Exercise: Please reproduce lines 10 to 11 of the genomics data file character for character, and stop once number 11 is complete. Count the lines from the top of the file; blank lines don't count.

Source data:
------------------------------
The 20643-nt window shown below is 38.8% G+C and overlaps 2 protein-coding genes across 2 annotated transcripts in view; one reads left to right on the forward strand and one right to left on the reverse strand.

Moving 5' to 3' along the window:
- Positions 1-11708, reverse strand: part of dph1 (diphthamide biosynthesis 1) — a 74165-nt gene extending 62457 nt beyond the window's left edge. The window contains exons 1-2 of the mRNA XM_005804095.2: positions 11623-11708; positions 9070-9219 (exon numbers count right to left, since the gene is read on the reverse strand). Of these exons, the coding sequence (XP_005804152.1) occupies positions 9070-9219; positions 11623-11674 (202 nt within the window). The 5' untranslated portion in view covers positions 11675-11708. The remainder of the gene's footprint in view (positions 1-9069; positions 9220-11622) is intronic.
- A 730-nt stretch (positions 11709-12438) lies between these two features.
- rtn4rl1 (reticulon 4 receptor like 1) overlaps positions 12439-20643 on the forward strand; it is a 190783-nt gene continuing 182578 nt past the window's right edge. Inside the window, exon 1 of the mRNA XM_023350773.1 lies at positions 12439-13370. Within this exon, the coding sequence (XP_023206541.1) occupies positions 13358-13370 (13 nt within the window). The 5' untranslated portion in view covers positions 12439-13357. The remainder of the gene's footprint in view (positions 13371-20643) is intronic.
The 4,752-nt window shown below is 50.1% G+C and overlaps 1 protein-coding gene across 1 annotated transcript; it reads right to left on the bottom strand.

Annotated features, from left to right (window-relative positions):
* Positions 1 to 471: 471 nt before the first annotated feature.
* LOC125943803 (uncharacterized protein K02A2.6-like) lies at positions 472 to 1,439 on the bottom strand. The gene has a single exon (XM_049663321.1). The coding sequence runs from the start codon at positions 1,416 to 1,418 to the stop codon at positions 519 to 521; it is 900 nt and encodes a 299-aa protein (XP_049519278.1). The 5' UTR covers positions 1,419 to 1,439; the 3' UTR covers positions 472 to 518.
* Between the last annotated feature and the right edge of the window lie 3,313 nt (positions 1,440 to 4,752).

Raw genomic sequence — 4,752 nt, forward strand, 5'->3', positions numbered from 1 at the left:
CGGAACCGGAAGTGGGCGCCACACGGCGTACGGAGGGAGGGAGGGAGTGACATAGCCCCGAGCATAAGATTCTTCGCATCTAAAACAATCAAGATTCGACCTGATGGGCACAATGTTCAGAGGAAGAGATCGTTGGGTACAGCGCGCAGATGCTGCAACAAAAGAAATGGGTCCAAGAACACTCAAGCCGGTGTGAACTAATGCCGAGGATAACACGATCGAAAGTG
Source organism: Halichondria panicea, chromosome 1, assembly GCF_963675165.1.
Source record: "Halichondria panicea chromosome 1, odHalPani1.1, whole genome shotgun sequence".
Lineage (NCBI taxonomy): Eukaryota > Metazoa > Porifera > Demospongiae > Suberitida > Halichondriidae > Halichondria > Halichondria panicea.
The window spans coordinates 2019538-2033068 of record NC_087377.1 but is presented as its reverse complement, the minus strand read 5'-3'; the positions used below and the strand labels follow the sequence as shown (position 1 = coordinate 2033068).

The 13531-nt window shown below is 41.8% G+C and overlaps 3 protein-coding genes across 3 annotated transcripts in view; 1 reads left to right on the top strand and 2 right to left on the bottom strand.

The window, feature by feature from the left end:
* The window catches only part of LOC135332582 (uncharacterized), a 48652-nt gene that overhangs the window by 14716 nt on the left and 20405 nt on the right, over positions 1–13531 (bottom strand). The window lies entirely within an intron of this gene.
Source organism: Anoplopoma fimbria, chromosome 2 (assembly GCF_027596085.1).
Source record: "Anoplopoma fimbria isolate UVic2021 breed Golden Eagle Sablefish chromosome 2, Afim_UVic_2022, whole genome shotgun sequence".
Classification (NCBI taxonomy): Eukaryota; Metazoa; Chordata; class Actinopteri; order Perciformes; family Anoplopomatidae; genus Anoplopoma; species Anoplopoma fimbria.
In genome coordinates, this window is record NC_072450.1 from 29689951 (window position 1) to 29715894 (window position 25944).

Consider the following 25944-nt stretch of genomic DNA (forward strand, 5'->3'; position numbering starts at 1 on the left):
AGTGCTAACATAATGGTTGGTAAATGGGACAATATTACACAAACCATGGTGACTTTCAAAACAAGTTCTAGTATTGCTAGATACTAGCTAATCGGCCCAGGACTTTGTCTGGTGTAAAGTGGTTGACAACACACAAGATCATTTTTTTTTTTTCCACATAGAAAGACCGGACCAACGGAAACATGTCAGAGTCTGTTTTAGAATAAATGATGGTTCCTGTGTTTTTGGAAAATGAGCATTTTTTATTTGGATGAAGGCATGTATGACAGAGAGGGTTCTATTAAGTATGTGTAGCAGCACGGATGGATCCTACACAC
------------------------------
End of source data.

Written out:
* Between the last annotated feature and the right edge of the window lie 3,313 nt (positions 1,440 to 4,752).

Raw genomic sequence — 4,752 nt, forward strand, 5'->3', positions numbered from 1 at the left: